As a normal citizen I’m a bit dismayed by all these plans and amounts. Why spend it on esoteric and far-out theory research? Why not spend it on something that we need more, like nuclear fusion research? I would heartily support that. But this feels more like the weird luxury hobby of a very small elite. We are all in the aftershocks of a financial crisis, people are losing their jobs and you guys are playing with Higgs bosons. What good will that do for the rest of us?
I see that even before I’d finished re-reading this to proof read it, the usual first comment that comes in whenever I write anything about a possible HEP experiment has appeared.
Enough, all further comments from people who want to argue not about the physics but about the desirability of spending money at all for this purpose will be ruthlessly deleted. This argument has gone on here many times, I don’t see any possibility of anything new being said.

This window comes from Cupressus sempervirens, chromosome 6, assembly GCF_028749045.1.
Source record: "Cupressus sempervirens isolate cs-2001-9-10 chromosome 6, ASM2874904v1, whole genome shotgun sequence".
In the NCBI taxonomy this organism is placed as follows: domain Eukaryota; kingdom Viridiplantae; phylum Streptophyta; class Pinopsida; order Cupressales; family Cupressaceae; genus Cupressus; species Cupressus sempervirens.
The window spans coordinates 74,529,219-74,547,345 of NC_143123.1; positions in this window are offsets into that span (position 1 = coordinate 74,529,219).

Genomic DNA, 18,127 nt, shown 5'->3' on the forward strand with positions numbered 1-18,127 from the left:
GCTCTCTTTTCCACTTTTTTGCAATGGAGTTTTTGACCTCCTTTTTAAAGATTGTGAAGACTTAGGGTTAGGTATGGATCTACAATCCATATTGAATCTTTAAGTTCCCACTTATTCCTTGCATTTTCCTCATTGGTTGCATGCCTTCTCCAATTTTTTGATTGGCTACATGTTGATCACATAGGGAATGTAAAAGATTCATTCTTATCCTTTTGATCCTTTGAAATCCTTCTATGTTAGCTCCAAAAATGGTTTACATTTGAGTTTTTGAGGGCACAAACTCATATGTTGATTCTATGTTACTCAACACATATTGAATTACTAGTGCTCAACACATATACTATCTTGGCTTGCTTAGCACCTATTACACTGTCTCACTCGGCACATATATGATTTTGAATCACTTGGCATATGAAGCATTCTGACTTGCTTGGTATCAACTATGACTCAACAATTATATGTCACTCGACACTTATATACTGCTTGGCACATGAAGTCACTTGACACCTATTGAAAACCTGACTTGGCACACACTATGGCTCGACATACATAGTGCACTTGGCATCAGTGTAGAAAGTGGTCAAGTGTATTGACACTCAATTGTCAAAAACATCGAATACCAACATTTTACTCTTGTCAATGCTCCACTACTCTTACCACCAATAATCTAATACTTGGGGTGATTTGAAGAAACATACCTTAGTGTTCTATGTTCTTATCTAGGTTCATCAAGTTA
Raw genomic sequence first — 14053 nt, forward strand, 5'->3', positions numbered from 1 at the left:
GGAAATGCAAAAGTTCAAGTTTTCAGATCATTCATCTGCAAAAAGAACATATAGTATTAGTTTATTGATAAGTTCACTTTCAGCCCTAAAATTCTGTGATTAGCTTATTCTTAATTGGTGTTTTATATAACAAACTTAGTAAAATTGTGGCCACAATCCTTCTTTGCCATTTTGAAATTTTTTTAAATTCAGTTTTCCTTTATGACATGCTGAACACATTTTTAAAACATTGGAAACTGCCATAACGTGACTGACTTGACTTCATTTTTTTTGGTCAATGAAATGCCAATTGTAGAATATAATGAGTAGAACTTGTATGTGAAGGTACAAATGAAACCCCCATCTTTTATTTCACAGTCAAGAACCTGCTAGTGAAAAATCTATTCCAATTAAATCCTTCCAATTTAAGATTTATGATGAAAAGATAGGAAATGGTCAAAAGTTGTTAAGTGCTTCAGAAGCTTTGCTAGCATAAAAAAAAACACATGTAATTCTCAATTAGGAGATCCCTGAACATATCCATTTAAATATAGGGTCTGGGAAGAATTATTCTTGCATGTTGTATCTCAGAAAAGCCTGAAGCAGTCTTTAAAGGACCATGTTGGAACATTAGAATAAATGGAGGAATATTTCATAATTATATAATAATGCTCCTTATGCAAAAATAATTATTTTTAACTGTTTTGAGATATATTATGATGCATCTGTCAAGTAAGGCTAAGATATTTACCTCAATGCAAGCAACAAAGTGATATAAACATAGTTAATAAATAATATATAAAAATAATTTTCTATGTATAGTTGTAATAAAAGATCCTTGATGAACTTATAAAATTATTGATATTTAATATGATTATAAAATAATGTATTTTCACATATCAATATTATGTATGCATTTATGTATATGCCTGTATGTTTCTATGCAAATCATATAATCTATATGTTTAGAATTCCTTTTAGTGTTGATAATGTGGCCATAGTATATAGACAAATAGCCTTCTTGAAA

About muon colliders…I’ve read a bit about the latest research into hypothetical machine design, but can glean no sense of where the bets are on feasibility. Seems like there’s been serious discussion since 2009, so I’m wondering if the HEP community is coming to some consensus on whether or not it’s a remotely viable idea.
There’s a long history of work on the muon collider idea, see for instance
As far as I can tell, the current situation is still one of research into determining whether such a thing is truly feasible, with an answer to that question still years in the future.
I wouldn’t appropriate money for any of these proposals until some of the ideas here
had been thoroughly investigated. A billion dollars and five years to figure out whether there isn’t a better way (that also may give more-useful spinoffs) would be a very sensible investment. It might even turn out to shorten the time needed to achieve much higher energies.